University of Florida President Kent Fuchs in 2014. Proposed legislation could help Fuchs' goal of reducing the student-to-professor ratio on his Gainesville campus from 21-to-1 to 16-to-1, which will take about 550 new faculty members. (File/WUFT News)

UF President Fuchs Backs Teacher Funds, Block Tuition


TALLAHASSEE — University of Florida President Kent Fuchs said Tuesday that taking Florida’s research universities to the “next level” will be a key in advancing the state’s economy.

“We’re well positioned as research universities to have a state-transforming impact,” Fuchs told the Economic Club of Florida. “However, the key to our success lies in our universities reaching the next level of excellence.”

Fuchs’ remarks come three weeks before the start of the 2017 legislative session. Senate President Joe Negron, R-Stuart, has outlined a series of legislative and budget initiatives for the session aimed at elevating Florida’s higher-education system.

UF has set a goal of eventually becoming one of the nation’s top 10 public universities, while Florida State University is striving to reach the top 25. The University of South Florida and the University of Central Florida are moving to become state-designated “pre-eminent” universities, a label that UF and FSU already share.

To support those goals, one Senate measure (SB 4) would create funding pools to help universities attract top-level faculty and to recognize top-performing graduate programs, including law and medical programs.

That legislation, which lawmakers would still have to bankroll, could help one of Fuchs’ primary goals: reducing the student-to-professor ratio on his Gainesville campus, which he said averages about 21-to-1. He wants to reduce it to 16-to-1, which will take about 550 new faculty members.

“It’s critical for all aspects of great research universities,” Fuchs said of reducing class size.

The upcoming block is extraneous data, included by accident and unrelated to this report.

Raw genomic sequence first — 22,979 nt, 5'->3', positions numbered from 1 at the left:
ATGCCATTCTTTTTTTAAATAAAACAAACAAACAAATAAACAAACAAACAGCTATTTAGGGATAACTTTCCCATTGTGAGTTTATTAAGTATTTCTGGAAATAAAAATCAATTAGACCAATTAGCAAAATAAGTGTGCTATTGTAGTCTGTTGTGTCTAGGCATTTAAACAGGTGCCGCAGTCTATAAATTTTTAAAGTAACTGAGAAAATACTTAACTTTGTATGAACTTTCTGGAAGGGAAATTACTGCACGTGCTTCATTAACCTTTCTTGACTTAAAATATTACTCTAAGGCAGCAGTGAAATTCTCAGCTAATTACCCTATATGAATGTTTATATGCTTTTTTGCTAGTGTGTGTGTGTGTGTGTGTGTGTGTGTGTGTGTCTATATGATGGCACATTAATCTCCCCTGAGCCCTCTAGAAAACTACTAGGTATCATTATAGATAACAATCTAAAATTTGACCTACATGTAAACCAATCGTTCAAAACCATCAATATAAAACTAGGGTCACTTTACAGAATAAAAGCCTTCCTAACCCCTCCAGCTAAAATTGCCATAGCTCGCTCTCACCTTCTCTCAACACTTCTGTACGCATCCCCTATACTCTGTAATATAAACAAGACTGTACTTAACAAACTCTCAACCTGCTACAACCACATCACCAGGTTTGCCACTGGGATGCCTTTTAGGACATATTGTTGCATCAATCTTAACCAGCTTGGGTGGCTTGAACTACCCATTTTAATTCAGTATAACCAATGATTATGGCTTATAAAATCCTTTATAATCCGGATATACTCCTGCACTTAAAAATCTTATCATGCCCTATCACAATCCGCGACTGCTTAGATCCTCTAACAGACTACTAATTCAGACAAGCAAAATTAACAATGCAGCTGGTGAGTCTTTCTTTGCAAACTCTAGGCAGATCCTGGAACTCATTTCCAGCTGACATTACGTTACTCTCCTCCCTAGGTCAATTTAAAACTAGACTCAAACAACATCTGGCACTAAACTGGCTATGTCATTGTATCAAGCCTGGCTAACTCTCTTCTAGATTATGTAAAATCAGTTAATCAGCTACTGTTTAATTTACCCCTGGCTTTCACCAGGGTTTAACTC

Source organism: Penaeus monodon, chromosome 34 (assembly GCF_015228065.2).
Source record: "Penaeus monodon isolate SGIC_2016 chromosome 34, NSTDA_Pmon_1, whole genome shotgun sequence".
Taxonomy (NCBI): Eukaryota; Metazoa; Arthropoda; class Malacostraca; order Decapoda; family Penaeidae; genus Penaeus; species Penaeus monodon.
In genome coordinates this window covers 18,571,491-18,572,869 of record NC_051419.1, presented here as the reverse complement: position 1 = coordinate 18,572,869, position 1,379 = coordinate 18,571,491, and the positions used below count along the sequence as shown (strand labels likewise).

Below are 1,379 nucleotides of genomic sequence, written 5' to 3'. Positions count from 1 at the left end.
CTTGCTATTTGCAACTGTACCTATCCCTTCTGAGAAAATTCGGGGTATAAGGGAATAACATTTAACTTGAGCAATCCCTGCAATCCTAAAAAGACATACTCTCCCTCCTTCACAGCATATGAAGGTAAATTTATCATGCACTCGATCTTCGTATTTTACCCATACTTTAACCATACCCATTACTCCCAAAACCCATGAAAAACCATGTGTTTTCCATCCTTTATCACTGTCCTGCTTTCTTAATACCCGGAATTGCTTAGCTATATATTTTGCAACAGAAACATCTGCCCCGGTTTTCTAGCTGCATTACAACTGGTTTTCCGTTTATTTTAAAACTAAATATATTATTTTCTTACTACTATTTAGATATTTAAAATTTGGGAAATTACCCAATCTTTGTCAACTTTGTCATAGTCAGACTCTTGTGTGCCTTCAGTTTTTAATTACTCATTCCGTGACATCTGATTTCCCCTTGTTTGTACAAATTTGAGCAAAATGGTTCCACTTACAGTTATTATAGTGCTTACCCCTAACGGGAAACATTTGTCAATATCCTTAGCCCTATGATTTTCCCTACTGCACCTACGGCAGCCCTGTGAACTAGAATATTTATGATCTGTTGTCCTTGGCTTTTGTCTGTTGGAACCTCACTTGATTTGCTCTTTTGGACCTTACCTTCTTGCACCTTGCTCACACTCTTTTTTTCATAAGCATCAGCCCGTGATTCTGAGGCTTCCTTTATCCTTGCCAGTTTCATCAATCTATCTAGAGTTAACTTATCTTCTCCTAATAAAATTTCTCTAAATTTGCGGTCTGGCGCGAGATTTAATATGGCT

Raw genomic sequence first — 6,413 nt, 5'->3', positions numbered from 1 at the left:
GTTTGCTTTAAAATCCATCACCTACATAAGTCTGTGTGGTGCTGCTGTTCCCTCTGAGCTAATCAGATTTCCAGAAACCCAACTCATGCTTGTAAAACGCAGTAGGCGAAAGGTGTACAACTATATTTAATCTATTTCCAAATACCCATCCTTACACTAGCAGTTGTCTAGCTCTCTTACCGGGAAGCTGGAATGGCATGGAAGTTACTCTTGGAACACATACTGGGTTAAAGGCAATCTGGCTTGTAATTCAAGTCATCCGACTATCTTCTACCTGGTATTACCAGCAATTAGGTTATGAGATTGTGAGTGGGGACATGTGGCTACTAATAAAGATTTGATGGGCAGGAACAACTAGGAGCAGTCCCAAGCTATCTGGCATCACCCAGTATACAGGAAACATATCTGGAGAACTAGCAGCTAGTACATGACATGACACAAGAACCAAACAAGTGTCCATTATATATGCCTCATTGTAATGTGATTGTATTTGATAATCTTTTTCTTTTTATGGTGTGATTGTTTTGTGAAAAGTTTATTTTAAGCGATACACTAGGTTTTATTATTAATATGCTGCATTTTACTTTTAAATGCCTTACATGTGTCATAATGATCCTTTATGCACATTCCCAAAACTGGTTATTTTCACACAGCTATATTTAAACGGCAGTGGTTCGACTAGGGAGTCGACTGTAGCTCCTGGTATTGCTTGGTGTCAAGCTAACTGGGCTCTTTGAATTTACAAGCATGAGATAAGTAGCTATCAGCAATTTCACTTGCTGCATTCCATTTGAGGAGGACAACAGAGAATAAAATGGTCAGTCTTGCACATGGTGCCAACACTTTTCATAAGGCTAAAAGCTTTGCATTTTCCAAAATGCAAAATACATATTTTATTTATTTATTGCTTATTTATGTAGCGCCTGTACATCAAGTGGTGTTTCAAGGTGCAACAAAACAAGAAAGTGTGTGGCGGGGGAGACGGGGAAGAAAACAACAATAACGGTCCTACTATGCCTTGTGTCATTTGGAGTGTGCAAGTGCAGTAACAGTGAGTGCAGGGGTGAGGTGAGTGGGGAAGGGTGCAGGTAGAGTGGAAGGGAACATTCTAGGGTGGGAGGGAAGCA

Another Senate initiative (SB 2) would create a performance standard for the universities based on four-year graduation rates, rather than the six-year measure now used.

The University of Florida has the highest four-year rate in the state, at about 67 percent, but Fuchs agrees with Senate analysts who say it is far below other high-performing public universities, including the University of Virginia, at 87 percent, and the University of North Carolina, at 81 percent.

“The four-year (rate) is not good,” Fuchs said about his school.

For that reason, he supports another provision in the Senate package that would require Florida’s 12 state universities to adopt a block-tuition plan, where students would pay a flat rate for each semester rather than paying for classes on a credit-hour basis.

“I’m a big fan of block tuition,” Fuchs said. “The reason is, I believe it’s in the best interest of our students that they graduate in four years or less.”

The Senate has not settled on any specific block-tuition plan and has asked for recommendations from the universities.

Fuchs said UF is developing a proposal, trying to give students an incentive to take more classes each semester while not reducing tuition funding for the school.

“We don’t want to lose money or make it,” Fuchs said, adding that block tuition “is the one way we’re going to change the four-year graduation rate.”

Although the next state budget remains uncertain, Fuchs said he is glad lawmakers are making higher education a priority in the upcoming session.

“We’re very optimistic that this will be a good year for the research universities,” he said.

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